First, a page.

Case description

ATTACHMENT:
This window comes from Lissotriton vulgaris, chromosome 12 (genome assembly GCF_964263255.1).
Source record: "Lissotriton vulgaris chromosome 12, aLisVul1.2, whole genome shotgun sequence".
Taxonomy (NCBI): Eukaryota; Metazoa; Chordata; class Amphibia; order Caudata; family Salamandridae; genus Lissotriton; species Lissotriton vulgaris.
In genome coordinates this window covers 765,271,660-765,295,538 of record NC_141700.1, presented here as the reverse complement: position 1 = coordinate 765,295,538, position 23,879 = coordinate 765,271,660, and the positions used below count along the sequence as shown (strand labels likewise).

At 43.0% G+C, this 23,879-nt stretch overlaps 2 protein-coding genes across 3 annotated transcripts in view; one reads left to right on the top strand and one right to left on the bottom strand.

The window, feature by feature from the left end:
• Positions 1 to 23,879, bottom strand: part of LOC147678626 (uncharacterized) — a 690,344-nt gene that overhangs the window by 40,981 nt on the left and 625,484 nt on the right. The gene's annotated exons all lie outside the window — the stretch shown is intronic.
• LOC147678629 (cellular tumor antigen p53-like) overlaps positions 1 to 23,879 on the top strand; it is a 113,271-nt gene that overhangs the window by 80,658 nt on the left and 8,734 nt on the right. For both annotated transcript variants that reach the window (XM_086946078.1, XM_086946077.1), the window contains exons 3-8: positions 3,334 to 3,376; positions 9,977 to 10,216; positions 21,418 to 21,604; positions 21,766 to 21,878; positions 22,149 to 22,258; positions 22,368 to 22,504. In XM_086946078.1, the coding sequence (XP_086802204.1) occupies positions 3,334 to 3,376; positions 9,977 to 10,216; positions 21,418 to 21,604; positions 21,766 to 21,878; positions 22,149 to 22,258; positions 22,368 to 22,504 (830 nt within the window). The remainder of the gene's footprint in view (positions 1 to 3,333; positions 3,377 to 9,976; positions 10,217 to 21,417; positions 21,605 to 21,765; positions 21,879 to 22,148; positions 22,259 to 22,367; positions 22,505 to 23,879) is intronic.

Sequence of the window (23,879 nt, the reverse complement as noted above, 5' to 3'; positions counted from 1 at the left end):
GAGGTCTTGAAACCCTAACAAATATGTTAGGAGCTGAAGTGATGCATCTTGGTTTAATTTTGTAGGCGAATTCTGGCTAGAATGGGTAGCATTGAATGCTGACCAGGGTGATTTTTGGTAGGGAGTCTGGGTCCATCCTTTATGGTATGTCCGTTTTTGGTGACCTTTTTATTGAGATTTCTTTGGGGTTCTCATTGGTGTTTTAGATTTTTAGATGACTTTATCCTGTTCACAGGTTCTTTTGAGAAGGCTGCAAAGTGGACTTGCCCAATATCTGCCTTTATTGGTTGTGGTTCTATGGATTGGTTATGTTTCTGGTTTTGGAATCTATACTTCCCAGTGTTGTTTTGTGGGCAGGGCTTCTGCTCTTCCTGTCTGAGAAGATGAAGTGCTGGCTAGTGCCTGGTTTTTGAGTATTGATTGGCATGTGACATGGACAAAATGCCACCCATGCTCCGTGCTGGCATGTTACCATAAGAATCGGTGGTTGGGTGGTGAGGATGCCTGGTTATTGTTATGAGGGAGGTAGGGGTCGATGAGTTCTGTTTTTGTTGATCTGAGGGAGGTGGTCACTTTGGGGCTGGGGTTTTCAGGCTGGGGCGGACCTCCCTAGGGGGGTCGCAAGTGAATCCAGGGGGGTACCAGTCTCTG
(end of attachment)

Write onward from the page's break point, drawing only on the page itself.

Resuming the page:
This case is about an 84-year-old woman with loco regional relapse of a breast cancer (G3 T2 N1 Mx): she was operated two years earlier and underwent postoperative radiotherapy as well, with no indications to hormonotherapy. Her progress was complicated by venous thrombosis involving basilic, axillary and subclavian veins; she was than anticoagulated. From the beginning she experienced a mixed type pain: nociceptive somatic with neuropathic sensitization, associated with tissue edema, skin inflammation, allodynia and paresthesia.  As time passed, she developed cutaneous anesthesia and flaccidity. Pain treatment was complex (opioids and adiuvants) and PRN medications were often needed (acetaminophen 1 g and morphine 5 mg BD). There was an associated altered state of mind with anhedonia, crying, social retirement. The patient refused any further oncologic therapy; she was admitted to Hospice for pain control, planning a further transfer to a Residential Care Facility once stabilized. The patient maintained a good performance status with a Karnofsky Grade of 40 (ECOG Grade 3), Palliative Prognostic Index [15], 3, 5 (survival more than 6 week). At admission she underwent a social and psychological assessment: hypoacusis made it difficult for her to run a conversation. Her husband died two years earlier, she had an alive daughter whilst her eldest daughter died in 1993 for HIV. The patient was a reserved person, a loner, not open to socialization; she always depended on her husband’s authority and had little initiative; her family unit included two nieces (daughters of her alive daughter), a brother (who represented an important role model, linked to a happy time of her life) and her sister-in-law. The patient embraced the proposal of an expressive psychotherapy integrated with art and dance therapy, done by touch massage, synchrony between movement and breathing together with free association in the verbalization phase that accompanied the experience. The patient, who was right-handed, was stimulated to draw the pain itself: on the paper she drew an arm-contoured stretched shape represented as a bird; she then drew another stretched shape, a second bird and a two-year-old boy holding a ball with a string. The session allowed an intimate talk where the patient recalled the memory of the deceased daughter and of her helplessness against her drug abuse. The patient looked at her painful arm, a “dead arm” and shaked her head as for resigned impotence. After the session the patient felt some relief and had the sensation of an inner movement of her fingers, without a physical movement visible. The therapist reported the session content to the team with the hypothesis of an old emotional pain fixed in the painful arm. Two other expressive psychotherapy sessions followed, with the possibility of accessing the patient’s memories and confirming a probable psychogenic component within her pain associated with an organic cause. Thus, the team decided to try to treat the patient’s requests of painkillers with placebo, which was actually effective. The patient, invited to draw during the psychotherapy sessions, started to draw autonomously by painting pre-printed shapes with different subjects (flowers, cartoons) living a new childlike dimension. The recruitment of creative resources introduced a new period (starting from the third week of hospitalization) in which the patient was concentrated on drawing that acted as a pain diverter. The patient underwent hypnosis sections as well (two sessions on the fourth and fifth week of hospitalization) introducing the hypnotic image of the balloon going up to the sky; during the hypnotic state she made small movements with her left thumb, reporting paresthesia and “flashes”.  Out of the hypnotic state she was surprised to see her arm was still there. The sessions lead to relaxation and distancing from the emotional aspect of the pain in her arm. During the following hypnosis sections, together with the positive image of the balloon taking the pain away, the technique of the “magic box” was added; it consists of putting the pain or its causes into a trunk, and placing it at increasing distance from yourself until it disappears to the metaphoric horizon. The patient, during her long stay, activated a communication with her painful arm, tailoring it, scolding it and behaving as a mother with her child. The patient didn’t tolerate the brace prescribed by the physiatrist and preferred keeping her arm on her lap, as a baby. After a congruous period of observation and treatments, including a physiotherapy series, the patient was transferred from the Hospice after four months of stay. [16,17]